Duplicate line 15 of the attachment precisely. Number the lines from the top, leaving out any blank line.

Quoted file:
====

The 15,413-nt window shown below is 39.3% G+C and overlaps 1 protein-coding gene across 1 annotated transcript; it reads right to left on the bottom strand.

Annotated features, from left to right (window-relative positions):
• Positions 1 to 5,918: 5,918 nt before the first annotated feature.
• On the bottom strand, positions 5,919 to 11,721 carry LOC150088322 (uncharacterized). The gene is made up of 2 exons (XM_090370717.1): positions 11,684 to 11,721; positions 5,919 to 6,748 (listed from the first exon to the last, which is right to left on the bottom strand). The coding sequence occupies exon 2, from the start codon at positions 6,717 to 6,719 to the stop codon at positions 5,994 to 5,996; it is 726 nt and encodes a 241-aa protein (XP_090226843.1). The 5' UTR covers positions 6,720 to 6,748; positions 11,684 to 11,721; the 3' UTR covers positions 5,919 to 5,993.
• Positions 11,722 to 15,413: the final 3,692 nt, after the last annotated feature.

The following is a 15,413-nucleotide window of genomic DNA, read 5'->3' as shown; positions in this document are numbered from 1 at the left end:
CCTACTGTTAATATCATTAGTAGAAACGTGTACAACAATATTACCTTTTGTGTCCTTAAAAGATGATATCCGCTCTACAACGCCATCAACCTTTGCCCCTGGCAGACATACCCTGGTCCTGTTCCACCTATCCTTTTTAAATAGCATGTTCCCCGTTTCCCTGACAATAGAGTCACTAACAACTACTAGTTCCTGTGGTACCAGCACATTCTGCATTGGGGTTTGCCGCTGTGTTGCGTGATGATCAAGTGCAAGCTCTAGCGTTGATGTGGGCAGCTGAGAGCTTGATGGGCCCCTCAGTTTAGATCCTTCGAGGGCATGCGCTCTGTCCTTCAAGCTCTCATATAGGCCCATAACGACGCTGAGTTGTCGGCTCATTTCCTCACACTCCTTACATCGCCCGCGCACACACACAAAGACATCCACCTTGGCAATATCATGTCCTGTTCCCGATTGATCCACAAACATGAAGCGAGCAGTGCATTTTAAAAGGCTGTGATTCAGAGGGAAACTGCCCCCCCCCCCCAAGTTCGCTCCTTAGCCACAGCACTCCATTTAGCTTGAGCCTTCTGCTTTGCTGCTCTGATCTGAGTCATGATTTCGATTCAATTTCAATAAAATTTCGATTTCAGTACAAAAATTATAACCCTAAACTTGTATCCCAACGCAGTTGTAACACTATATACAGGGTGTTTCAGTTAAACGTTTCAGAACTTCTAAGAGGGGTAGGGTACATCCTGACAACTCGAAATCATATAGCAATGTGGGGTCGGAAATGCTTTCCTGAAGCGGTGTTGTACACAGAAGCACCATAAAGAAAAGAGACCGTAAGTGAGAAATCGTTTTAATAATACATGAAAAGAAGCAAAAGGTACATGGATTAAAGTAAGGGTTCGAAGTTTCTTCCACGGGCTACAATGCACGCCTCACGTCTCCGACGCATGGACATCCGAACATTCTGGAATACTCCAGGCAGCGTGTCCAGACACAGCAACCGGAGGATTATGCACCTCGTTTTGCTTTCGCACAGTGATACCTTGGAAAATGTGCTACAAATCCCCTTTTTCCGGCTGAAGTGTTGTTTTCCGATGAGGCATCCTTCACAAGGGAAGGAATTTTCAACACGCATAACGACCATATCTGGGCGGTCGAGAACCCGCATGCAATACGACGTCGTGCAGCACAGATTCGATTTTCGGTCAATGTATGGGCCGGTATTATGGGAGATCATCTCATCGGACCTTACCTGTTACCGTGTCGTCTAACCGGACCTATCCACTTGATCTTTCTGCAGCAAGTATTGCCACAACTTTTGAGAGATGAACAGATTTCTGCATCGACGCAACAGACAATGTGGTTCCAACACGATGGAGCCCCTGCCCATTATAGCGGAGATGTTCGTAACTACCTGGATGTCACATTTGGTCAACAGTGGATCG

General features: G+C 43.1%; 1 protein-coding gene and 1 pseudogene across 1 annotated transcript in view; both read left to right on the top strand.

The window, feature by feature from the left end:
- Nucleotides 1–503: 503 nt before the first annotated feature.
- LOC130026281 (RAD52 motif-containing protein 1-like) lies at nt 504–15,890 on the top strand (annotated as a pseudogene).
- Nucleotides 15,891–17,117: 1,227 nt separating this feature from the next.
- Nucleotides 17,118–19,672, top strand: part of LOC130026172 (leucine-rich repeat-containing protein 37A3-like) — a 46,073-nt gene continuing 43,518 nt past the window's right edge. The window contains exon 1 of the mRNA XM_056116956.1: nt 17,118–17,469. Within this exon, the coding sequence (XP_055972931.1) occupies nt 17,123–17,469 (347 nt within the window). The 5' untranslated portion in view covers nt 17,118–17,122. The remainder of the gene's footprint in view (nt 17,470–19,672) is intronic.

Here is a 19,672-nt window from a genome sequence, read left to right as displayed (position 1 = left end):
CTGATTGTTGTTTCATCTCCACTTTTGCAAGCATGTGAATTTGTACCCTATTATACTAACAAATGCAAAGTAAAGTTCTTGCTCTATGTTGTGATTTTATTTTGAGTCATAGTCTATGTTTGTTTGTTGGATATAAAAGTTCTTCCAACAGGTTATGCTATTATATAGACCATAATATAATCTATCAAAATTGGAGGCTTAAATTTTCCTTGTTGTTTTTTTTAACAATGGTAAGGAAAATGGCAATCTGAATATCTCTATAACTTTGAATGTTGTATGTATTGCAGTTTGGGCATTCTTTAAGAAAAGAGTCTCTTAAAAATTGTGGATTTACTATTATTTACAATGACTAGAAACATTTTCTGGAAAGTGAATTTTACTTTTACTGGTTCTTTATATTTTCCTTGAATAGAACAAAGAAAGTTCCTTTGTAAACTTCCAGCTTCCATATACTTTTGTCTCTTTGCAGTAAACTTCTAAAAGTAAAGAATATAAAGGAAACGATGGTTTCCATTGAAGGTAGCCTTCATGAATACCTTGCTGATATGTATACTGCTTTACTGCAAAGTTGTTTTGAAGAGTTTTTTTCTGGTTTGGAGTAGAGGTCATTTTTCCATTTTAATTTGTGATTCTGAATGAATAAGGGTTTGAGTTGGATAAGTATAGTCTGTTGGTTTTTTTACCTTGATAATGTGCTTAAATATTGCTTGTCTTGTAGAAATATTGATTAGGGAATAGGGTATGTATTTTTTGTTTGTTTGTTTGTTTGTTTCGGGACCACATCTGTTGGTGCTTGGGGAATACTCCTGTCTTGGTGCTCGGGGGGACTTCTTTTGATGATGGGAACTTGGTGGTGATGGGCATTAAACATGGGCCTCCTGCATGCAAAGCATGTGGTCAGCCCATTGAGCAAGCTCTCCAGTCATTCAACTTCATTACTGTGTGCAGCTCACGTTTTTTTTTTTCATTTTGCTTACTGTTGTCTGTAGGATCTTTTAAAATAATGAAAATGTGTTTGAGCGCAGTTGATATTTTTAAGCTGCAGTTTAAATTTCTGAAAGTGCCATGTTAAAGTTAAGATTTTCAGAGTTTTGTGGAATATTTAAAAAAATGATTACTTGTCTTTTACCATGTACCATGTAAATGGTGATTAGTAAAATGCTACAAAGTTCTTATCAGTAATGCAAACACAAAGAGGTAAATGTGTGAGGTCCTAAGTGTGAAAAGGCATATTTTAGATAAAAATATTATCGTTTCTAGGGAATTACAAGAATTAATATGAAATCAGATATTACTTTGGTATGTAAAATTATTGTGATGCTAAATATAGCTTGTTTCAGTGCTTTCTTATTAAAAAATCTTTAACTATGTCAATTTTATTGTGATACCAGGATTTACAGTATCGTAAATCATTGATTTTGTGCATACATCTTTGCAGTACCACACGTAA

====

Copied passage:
CTGATTGTTGTTTCATCTCCACTTTTGCAAGCATGTGAATTTGTACCCTATTATACTAACAAATGCAAAGTAAAGTTCTTGCTCTATGTTGTGATTTTATTTTGAGTCATAGTCTATGTTTGTTTGTTGGATATAAAAGTTCTTCCAACAGGTTATGCTATTATATAGACCATAATATAATCTATCAAAATTGGAGGCTTAAATTTTCCTTGTTGTTTTTTTTAACAATGGTAAGGAAAATGGCAATCTGAATATCTCTATAACTTTGAATGTTGTATGTATTGCAGTTTGGGCATTCTTTAAGAAAAGAGTCTCTTAAAAATTGTGGATTTACTATTATTTACAATGACTAGAAACATTTTCTGGAAAGTGAATTTTACTTTTACTGGTTCTTTATATTTTCCTTGAATAGAACAAAGAAAGTTCCTTTGTAAACTTCCAGCTTCCATATACTTTTGTCTCTTTGCAGTAAACTTCTAAAAGTAAAGAATATAAAGGAAACGATGGTTTCCATTGAAGGTAGCCTTCATGAATACCTTGCTGATATGTATACTGCTTTACTGCAAAGTTGTTTTGAAGAGTTTTTTTCTGGTTTGGAGTAGAGGTCATTTTTCCATTTTAATTTGTGATTCTGAATGAATAAGGGTTTGAGTTGGATAAGTATAGTCTGTTGGTTTTTTTACCTTGATAATGTGCTTAAATATTGCTTGTCTTGTAGAAATATTGATTAGGGAATAGGGTATGTATTTTTTGTTTGTTTGTTTGTTTGTTTCGGGACCACATCTGTTGGTGCTTGGGGAATACTCCTGTCTTGGTGCTCGGGGGGACTTCTTTTGATGATGGGAACTTGGTGGTGATGGGCATTAAACATGGGCCTCCTGCATGCAAAGCATGTGGTCAGCCCATTGAGCAAGCTCTCCAGTCATTCAACTTCATTACTGTGTGCAGCTCACGTTTTTTTTTTTCATTTTGCTTACTGTTGTCTGTAGGATCTTTTAAAATAATGAAAATGTGTTTGAGCGCAGTTGATATTTTTAAGCTGCAGTTTAAATTTCTGAAAGTGCCATGTTAAAGTTAAGATTTTCAGAGTTTTGTGGAATATTTAAAAAAATGATTACTTGTCTTTTACCATGTACCATGTAAATGGTGATTAGTAAAATGCTACAAAGTTCTTATCAGTAATGCAAACACAAAGAGGTAAATGTGTGAGGTCCTAAGTGTGAAAAGGCATATTTTAGATAAAAATATTATCGTTTCTAGGGAATTACAAGAATTAATATGAAATCAGATATTACTTTGGTATGTAAAATTATTGTGATGCTAAATATAGCTTGTTTCAGTGCTTTCTTATTAAAAAATCTTTAACTATGTCAATTTTATTGTGATACCAGGATTTACAGTATCGTAAATCATTGATTTTGTGCATACATCTTTGCAGTACCACACGTAA